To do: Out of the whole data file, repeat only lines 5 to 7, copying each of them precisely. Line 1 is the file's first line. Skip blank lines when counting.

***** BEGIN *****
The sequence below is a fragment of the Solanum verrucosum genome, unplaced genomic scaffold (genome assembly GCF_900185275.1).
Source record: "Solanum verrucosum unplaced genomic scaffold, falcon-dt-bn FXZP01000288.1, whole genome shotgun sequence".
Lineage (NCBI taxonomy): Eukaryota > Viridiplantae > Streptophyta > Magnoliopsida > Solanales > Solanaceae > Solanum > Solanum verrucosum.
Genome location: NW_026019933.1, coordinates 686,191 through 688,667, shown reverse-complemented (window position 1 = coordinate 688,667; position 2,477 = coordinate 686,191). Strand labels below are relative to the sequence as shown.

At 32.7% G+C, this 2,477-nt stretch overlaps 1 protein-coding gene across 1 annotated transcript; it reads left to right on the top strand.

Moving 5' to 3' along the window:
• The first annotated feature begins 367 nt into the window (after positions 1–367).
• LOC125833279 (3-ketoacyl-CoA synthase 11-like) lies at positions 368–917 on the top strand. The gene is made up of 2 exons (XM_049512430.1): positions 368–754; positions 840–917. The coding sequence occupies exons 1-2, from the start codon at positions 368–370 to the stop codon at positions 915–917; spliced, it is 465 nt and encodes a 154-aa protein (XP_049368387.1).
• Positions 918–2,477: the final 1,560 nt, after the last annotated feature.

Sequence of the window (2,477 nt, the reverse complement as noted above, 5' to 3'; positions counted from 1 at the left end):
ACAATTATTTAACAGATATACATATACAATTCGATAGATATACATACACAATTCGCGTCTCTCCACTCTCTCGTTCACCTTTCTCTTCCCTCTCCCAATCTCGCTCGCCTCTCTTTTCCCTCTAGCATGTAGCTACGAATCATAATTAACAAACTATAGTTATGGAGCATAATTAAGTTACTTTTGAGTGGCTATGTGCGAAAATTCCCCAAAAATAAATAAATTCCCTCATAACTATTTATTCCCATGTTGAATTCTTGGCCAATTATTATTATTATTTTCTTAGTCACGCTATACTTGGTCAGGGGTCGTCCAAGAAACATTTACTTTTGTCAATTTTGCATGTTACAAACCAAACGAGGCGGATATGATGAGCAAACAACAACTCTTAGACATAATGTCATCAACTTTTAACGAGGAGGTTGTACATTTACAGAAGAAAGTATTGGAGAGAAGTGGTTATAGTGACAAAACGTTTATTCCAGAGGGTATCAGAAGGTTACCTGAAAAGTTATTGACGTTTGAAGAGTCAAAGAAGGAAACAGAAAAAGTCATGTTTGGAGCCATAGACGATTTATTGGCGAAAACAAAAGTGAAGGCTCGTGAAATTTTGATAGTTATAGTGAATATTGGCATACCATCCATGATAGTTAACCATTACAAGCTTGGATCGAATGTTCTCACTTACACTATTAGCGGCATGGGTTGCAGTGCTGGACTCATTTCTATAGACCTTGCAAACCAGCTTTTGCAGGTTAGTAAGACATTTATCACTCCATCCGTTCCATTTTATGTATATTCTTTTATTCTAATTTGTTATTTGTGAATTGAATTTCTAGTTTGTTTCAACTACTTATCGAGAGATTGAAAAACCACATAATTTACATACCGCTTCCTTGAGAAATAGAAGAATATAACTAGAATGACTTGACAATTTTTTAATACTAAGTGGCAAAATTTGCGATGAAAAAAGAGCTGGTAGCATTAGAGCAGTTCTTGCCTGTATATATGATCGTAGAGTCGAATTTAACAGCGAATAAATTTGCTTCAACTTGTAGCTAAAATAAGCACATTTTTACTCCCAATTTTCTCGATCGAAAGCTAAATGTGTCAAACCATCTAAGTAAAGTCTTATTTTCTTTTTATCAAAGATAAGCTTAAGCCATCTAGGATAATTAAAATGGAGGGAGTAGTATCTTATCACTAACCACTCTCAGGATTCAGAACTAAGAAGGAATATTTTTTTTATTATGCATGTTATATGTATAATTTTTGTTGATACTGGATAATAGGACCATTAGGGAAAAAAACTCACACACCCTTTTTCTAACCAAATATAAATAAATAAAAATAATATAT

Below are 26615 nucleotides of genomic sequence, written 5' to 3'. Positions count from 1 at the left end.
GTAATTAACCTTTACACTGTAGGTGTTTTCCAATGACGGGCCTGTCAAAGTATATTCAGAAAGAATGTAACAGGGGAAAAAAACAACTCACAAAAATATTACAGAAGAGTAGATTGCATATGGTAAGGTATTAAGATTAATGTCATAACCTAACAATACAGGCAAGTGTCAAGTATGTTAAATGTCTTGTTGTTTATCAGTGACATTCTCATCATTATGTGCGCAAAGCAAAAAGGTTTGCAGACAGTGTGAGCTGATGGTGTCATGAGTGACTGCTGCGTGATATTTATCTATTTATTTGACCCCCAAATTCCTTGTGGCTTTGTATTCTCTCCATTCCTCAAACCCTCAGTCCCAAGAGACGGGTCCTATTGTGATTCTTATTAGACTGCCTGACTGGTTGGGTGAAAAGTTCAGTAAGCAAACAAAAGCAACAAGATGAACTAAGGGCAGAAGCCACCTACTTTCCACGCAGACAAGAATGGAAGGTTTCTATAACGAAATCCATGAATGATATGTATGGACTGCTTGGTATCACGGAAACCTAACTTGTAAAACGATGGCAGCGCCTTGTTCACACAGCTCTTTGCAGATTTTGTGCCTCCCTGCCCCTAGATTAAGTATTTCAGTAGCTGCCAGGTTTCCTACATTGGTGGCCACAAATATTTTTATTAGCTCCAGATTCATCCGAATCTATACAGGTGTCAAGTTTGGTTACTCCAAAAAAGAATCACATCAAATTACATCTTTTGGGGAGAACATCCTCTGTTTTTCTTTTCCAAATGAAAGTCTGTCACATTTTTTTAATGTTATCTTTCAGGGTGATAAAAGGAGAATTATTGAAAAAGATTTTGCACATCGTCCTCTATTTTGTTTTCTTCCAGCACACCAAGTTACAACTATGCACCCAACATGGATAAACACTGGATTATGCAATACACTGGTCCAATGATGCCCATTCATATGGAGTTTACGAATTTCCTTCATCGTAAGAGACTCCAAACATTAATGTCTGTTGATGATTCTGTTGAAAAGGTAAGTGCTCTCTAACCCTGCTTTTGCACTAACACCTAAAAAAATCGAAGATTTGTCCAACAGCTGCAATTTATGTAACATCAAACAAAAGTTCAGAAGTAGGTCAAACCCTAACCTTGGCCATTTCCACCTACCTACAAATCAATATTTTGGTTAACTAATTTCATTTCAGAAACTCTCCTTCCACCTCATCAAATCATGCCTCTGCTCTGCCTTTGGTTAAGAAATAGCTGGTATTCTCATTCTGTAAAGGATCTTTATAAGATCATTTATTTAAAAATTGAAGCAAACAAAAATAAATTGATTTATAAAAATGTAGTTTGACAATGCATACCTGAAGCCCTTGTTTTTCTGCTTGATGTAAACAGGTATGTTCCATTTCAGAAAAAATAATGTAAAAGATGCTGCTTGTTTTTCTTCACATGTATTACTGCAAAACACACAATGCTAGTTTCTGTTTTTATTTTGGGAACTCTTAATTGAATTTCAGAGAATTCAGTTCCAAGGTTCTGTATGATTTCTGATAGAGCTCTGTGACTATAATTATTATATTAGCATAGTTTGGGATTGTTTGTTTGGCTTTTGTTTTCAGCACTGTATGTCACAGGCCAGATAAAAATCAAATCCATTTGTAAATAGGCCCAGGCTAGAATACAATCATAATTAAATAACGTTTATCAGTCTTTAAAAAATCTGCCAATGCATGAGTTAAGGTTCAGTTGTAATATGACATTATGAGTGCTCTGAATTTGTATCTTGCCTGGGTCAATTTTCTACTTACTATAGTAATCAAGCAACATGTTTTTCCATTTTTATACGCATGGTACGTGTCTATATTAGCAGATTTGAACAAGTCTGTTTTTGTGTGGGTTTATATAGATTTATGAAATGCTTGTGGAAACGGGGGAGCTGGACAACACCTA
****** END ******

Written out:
At 32.7% G+C, this 2,477-nt stretch overlaps 1 protein-coding gene across 1 annotated transcript; it reads left to right on the top strand.

Moving 5' to 3' along the window:
• The first annotated feature begins 367 nt into the window (after positions 1–367).